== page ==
The Aesthete

The Boys Who Cried Wolf

Artist Will Cotton and fashion icon Isaac Mizrahi reinvent Prokofiev's classic at the Guggenheim

by Simona Rabinovitch illustration Will Cotton

The passion of desire and the compulsion to consume have have long been inspiration for artist Will Cotton, so it's no surprise that these themes are delightfully on display in Cotton's collaboration with another not-a-wall-flower, fashion designer Isaac Mizrahi. This holiday season Cotton (responsible for the art installation) and Mizrahi (as narrator) take on Sergei Prokofiev's classic children's tale Peter and the Wolf at the Guggenheim Museum as part of the Works in Process series, an annual treat since 2007.

"The first time I heard the Peter and The Wolf story I was about 8 or 10, when it was on PBS and narrated by Leonard Bernstein when he was the conductor for the Philharmonic,” says Mizrahi. “When I stared looking at the [text] all these years later I realized how much he extemporized and I felt freer to do the same myself." The musical, which wraps performances this weekend, also features producer Prokofiev and former New York City Opera musical director George Manahan performing conductor duties for the Juilliard Ensemble.

The beloved 1936 composition tells the story of young Peter, who becomes a hero by venturing beyond his backyard and saving his village from a big bad wolf (who ends up safely in the zoo). Clocking in at a kid-friendly 30 minutes, the annual Guggenheim show is a classic piece of folklore meant to appeal to audience of all ages. The requirement to stick a G-rating, though, hasn’t stopped Cotton from exploring more sinister, imaginative, thematic territory.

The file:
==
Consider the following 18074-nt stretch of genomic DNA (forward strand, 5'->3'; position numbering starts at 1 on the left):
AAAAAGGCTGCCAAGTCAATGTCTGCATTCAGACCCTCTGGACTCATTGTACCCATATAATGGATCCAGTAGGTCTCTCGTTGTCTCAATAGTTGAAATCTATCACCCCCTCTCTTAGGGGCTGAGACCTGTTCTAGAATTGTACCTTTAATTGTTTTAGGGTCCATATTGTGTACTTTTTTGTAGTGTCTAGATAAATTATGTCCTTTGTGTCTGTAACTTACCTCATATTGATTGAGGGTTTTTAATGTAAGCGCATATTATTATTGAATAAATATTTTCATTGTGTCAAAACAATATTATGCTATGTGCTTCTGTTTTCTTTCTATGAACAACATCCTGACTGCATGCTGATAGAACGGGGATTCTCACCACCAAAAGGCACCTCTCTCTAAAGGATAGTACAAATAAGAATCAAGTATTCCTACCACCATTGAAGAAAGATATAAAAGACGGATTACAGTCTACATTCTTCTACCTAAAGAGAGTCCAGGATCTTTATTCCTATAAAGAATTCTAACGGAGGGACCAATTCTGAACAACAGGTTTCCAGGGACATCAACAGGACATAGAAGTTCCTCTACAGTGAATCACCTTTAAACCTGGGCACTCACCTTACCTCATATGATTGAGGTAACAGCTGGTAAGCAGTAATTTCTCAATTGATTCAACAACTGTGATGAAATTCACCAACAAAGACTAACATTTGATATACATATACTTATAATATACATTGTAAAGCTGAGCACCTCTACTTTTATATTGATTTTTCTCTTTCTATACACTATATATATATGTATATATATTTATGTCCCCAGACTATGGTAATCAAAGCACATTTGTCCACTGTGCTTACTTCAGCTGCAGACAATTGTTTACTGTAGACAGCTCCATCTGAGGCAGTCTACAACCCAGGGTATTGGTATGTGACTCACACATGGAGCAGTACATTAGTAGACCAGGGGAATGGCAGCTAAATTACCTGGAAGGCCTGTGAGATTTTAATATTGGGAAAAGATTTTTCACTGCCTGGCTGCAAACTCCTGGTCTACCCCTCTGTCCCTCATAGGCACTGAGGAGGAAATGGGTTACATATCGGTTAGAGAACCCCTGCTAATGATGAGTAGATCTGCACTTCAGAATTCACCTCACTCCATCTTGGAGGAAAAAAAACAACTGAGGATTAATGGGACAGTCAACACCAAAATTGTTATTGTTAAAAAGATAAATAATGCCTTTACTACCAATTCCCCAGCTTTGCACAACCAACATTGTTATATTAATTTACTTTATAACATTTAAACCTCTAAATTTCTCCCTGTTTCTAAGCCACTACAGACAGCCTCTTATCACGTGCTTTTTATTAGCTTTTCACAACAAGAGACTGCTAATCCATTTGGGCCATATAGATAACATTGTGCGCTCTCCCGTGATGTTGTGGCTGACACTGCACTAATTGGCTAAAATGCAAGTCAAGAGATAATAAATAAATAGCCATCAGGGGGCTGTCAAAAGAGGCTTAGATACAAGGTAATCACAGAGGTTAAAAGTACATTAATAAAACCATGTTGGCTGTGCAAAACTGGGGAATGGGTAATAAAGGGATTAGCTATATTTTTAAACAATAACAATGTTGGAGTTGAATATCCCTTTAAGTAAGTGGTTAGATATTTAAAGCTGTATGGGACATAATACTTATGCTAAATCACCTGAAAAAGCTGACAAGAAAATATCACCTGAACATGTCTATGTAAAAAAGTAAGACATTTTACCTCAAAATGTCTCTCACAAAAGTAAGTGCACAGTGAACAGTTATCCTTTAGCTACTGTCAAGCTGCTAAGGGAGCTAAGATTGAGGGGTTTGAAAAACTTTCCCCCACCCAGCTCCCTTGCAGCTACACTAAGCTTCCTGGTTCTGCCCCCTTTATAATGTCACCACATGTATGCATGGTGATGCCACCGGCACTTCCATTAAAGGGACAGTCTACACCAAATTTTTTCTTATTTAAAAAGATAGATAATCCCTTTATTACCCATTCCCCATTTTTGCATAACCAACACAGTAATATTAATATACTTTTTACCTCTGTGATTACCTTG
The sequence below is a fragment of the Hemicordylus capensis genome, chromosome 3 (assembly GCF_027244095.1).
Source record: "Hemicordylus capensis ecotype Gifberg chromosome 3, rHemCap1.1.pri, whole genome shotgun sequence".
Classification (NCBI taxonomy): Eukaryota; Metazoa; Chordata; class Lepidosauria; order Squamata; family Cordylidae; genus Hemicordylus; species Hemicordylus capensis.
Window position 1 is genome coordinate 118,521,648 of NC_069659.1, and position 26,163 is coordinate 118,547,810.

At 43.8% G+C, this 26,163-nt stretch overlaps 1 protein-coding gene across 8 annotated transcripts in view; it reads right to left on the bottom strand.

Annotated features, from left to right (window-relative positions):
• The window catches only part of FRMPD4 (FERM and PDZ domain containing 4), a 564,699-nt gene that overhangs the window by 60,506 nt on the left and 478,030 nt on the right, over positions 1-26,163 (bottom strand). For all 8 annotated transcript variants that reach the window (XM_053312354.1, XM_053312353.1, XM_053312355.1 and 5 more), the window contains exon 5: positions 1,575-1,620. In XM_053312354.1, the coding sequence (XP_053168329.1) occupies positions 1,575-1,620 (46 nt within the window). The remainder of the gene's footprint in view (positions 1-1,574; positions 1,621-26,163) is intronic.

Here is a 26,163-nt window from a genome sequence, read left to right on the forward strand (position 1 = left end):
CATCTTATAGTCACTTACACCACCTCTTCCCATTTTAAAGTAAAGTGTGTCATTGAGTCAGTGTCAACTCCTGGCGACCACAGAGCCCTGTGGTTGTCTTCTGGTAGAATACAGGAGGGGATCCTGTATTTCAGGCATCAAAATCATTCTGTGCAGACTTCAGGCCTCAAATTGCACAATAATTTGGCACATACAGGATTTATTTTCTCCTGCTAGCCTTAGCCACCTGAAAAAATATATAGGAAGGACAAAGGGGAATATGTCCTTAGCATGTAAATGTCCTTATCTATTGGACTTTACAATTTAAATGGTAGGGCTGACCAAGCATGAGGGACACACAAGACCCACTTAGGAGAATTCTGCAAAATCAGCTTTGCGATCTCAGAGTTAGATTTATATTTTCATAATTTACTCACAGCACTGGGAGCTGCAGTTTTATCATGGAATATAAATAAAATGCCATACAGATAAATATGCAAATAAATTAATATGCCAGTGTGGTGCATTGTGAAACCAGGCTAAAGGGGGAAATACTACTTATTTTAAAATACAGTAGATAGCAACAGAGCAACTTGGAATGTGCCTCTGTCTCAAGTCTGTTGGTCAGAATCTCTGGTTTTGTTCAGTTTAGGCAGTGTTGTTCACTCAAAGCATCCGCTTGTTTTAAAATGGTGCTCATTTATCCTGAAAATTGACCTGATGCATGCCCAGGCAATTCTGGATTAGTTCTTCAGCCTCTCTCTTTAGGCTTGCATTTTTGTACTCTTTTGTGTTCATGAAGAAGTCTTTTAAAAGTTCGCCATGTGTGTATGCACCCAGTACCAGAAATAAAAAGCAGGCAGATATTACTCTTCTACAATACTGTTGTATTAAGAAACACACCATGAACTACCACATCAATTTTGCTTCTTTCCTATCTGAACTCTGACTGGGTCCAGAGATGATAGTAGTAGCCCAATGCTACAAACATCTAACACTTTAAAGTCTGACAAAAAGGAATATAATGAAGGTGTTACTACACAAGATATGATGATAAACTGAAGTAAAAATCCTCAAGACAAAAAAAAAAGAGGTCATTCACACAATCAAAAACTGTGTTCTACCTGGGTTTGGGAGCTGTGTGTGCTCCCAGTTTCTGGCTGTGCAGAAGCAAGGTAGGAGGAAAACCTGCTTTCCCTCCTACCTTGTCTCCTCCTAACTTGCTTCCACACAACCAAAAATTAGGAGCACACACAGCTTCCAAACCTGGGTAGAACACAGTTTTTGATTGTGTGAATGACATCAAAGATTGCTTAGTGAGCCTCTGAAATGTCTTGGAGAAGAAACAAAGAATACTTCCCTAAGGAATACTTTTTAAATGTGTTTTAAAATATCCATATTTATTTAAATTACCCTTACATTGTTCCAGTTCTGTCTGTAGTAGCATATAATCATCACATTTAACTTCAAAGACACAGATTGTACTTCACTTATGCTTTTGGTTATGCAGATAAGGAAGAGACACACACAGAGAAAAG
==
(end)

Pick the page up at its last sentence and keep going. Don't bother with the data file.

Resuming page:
"I set the whole thing in a candy land paradise, utopia, dystopia," says Cotton of the set which features a large-scale gingerbread chalet that’s painted with lollipops, meringues and the ominous wolf. The candy land scene, he explains, is meant to stoke the appetites of both children and adults, "so one could imagine being in a place where everything is consumable and there's a possibility of all desires being fulfilled all the time.”

"Our collective battle against temptation “is more of a daily struggle then most of us even recognize," says Cotton, who also played with the “wolf as metaphor” trope in his art direction for Katy Perry’s “California Gurls” which stars none other than Snoop Dogg (now Snoop Lion) as the story’s terrifying, terrorizing canine.

"Everyone is so completely afraid of the wolf's desire,” says Cotton. “But as we look at this set made of lollipops and gingerbread and meringues, we're not just looking at the wolf as an outside force of desire, but hopefully understanding that this desire is actually in all of us. We can relate to it."

Mizrahi’s signature enthusiasm will undoubtedly be in full force for the show’s swansong this weekend. "I have loved every second of the past shows I've done," said Mizrahi, who makes sure to who credit the orchestra, not himself, for “creating” the performance. "My relationship to the story is very deep felt. I sometimes have to stop myself from crying onstage when the duck dies.”

Tickets are still available for 12/14 at 2:30 p.m. and 12/15 at 4 p.m. shows. To purchase tickets, click here.